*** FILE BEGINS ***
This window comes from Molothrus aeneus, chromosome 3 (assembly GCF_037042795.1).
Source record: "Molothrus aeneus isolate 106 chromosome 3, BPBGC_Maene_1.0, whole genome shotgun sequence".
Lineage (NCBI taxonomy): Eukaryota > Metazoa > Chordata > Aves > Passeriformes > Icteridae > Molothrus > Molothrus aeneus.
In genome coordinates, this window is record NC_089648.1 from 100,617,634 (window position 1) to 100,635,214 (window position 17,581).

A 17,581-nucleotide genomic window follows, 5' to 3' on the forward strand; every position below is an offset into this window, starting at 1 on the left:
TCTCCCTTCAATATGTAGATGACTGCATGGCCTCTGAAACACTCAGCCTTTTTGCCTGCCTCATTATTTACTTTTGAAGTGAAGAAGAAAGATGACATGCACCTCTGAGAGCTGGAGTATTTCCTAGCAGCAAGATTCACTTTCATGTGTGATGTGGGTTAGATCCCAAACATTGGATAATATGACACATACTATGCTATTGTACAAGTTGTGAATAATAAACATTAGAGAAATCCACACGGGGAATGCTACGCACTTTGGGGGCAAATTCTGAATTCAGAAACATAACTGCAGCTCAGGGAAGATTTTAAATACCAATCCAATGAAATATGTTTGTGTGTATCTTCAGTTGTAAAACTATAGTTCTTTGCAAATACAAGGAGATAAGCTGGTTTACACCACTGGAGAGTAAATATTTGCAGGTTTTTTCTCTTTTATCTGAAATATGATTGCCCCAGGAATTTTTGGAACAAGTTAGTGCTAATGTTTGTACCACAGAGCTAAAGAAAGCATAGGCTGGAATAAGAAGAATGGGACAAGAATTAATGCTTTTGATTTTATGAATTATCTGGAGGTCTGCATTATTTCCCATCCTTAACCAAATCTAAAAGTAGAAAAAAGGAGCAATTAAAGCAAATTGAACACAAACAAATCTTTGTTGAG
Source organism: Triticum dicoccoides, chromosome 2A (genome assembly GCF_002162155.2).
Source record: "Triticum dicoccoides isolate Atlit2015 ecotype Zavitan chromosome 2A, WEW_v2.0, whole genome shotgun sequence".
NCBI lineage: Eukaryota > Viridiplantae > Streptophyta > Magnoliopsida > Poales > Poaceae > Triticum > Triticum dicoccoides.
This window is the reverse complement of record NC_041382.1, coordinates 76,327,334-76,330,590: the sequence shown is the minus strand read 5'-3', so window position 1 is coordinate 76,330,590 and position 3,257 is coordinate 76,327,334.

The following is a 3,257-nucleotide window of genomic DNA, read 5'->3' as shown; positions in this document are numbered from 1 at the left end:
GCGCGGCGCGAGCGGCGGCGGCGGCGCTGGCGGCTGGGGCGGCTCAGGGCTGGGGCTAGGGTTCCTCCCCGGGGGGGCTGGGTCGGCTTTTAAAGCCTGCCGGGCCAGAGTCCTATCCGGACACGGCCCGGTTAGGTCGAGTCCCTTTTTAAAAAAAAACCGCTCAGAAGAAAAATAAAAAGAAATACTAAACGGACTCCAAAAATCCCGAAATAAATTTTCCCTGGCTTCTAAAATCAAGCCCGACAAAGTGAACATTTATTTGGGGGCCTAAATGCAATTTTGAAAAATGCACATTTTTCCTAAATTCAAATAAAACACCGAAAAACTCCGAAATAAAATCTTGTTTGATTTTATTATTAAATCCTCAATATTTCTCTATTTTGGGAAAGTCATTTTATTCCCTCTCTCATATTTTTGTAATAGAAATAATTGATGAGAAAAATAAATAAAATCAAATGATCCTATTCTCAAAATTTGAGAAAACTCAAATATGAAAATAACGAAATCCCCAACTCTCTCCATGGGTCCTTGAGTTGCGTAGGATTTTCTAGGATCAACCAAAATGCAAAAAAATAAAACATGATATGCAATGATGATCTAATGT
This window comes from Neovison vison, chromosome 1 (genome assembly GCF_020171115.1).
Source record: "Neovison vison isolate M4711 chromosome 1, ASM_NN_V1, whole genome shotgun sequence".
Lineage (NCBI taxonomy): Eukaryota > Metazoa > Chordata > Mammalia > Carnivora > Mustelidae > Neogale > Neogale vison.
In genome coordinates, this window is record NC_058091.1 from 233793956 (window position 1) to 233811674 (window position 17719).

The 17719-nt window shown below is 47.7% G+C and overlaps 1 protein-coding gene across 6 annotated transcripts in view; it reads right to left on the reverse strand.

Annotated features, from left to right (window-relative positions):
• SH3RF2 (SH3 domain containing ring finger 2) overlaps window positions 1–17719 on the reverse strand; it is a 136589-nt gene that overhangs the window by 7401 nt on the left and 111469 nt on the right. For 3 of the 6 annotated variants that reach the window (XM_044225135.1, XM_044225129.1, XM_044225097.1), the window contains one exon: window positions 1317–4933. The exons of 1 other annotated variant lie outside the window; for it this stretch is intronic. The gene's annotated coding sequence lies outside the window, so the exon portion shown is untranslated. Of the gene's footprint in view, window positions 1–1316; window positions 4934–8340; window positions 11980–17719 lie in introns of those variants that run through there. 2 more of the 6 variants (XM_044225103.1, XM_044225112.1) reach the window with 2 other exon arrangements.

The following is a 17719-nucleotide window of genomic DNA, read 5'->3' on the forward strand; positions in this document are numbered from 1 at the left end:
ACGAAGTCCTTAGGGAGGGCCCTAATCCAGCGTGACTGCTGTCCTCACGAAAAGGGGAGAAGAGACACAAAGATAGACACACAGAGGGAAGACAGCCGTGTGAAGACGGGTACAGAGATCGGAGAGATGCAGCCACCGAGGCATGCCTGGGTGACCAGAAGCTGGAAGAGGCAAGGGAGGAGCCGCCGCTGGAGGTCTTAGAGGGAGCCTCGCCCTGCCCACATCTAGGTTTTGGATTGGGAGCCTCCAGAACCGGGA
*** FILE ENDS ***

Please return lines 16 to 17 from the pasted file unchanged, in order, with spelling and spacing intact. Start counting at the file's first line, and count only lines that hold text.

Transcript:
In genome coordinates, this window is record NC_058091.1 from 233793956 (window position 1) to 233811674 (window position 17719).

The 17719-nt window shown below is 47.7% G+C and overlaps 1 protein-coding gene across 6 annotated transcripts in view; it reads right to left on the reverse strand.